Hepatitis C Treatment-As-Prevention Reduces Virus Incidence In a Prison Setting

hepatitis c
Investigators assessed the effectiveness of hepatitis C virus treatment-as-prevention in a prison setting.

In a study on the effectiveness of hepatis C virus (HCV) treatment-as-prevention, direct-acting antiviral treatment was associated with reduced incidence of HCV. These study results were published in The Lancet Gastroenterology & Hepatology.

The Surveillance and Treatment of Prisoners With Hepatitis C (SToP-C) study was a prospective study within a cohort of people incarcerated at 2 facilities in Australia (ClinicalTrials.gov identifier: NCT02064049). Participants were divided into 3 subpopulations: uninfected (HCV antibody-negative), previously infected (HCV antibody-positive, HCV RNA-negative), and infected (HCV antibody and HCV RNA-positive). Follow-up to detect infection or reinfection was performed every 3 to 6 months. Direct-acting antiviral treatment was scaled up during the study period and incidence of HCV before and after scale-up was assessed.

Among the 3691 participants enrolled in the study, 719 (19%) had detectable HCV RNA, 2240 (61%) were at risk of primary HCV infection, and 725 (20%) were at risk of reinfection at baseline. During the treatment scale-up period, 349 of 499 (70%) eligible participants began treatment and HCV incidence analysis included 1643 participants at risk of infection or reinfection.

The incidence of HCV, primary infection, and reinfection all decreased from the pretreatment scale-up period to post-treatment scale-up period from 8.31 to 4.35 per 100 person-years (incidence rate ratio [IRR], 0.52; 95% CI, 0.36–0.78; P =.0007), 6.64 to 2.85 per 100 person-years (IRR, 0.43; 95% CI, 0.25–0.74; P =.0019) and 12.36 to 7.27 per 100 person-years (IRR, 0.59; 95% CI, 0.35-1.00; P =.05), respectively.

Injection drug-use while in prison was reported by 487 of 1643 (30%) participants. Among these participants, the incidence of primary infection and reinfection decreased from pretreatment to post-treatment scale-up, from 39.08 to 14.03 per 100 person-years (IRR, 0.36; 95% CI, 0.16–0.80; P =.0091) and 15.26 to 9.34 per 100 person-years (IRR, 0.61; 95% CI, 0.34–1.09; P =.093), respectively.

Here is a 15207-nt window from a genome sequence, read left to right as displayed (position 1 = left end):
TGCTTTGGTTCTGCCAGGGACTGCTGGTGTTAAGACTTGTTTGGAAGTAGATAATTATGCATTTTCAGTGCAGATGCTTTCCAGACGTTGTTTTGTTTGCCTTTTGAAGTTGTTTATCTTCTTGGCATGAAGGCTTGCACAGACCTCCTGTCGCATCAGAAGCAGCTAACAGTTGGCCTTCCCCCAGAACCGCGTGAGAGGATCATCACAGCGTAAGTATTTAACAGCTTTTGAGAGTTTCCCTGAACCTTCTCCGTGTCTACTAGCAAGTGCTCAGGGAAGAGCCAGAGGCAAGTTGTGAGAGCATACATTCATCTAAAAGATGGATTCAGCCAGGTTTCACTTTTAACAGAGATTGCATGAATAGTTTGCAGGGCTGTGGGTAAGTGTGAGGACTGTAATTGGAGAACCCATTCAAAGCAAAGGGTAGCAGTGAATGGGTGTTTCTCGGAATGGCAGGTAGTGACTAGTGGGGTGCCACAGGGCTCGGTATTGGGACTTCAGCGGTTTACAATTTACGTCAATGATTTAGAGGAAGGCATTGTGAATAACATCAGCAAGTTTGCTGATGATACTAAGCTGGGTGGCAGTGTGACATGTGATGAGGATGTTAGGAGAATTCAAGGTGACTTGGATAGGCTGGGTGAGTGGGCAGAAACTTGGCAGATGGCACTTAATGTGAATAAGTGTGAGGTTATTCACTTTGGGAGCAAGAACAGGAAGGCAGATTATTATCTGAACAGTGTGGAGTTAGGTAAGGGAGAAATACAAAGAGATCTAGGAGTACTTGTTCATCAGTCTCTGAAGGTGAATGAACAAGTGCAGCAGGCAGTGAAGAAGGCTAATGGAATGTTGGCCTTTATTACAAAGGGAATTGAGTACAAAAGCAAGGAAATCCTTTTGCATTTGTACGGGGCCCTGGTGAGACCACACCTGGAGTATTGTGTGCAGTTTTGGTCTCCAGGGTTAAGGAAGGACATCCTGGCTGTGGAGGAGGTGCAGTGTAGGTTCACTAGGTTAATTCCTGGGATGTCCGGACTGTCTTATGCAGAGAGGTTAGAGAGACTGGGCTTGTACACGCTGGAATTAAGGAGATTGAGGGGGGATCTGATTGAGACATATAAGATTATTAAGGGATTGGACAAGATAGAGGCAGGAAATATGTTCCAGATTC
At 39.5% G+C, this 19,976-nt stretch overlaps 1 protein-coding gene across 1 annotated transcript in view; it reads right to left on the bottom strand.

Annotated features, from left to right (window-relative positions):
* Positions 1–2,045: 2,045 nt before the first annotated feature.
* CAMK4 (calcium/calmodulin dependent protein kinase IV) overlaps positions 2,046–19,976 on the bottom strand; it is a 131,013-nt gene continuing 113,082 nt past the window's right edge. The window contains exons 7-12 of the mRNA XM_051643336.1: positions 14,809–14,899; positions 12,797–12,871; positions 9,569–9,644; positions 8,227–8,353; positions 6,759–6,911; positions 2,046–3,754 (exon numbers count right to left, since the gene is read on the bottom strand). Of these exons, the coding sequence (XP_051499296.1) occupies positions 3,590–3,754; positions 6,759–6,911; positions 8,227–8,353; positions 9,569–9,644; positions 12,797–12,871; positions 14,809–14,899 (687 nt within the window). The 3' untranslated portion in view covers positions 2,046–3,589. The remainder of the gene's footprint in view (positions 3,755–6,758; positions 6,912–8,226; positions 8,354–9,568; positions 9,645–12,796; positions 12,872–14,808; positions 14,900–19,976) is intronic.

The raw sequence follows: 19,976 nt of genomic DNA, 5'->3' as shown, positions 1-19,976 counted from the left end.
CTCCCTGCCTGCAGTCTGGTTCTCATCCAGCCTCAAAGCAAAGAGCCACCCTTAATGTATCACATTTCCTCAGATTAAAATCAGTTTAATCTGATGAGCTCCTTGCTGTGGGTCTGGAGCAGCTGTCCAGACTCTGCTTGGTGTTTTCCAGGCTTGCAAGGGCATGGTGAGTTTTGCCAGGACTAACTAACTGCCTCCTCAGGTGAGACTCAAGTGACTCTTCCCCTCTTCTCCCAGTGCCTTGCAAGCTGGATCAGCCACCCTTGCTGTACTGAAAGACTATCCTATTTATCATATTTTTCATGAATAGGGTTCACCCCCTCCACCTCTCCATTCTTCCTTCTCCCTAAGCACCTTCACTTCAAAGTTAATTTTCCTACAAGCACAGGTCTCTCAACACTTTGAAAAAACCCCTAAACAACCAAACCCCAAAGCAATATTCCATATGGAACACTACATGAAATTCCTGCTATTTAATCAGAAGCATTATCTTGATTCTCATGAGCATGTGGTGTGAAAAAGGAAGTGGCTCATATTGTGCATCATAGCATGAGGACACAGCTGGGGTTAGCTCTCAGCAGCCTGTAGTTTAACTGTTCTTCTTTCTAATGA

In an analysis adjusted for age, Indigenous Australian ethnicity, duration of stay in prison, previous imprisonment, injection drug-use status, and prison site, significant reductions in the risk of HCV infection was also observed (adjusted hazard ratio, 0.50; 95% CI, 0.33–0.76; P =.0014).

Study limitations included its design as a before-and-after evaluation rather than a randomized controlled trial. Additionally, HCV risk status was not evaluated for unenrolled people incarcerated at the 2 facilities and the rates of participant transfer and release were higher than expected. Finally, there was a low relative enrollment of women in the study cohort.

According to researchers, “The findings of the SToP-C study highlight both the feasibility and the positive effect of scaling up [direct-acting antiviral] treatment in reducing the incidence of HCV infection in the prison setting.” The demonstrated effectiveness should encourage better access to direct-acting antiviral treatment and rapid scale-up of treatment uptake, which in combination with efficient HCV diagnosis could have an even greater effect on transmission rates.

Disclosure: Some study authors declared affiliations with biotech, pharmaceutical, and/or device companies. Please see the original reference for a full list of authors’ disclosures. 


Hajarizadeh B, Grebely J, Byrne M, et al. Evaluation of hepatitis C treatment-as-prevention within Australian prisons (SToP-C): a prospective cohort study. Lancet Gastroenterol Hepatol. Published online May 6, 2021. doi: 10.1016/S2468-1253(21)00077-7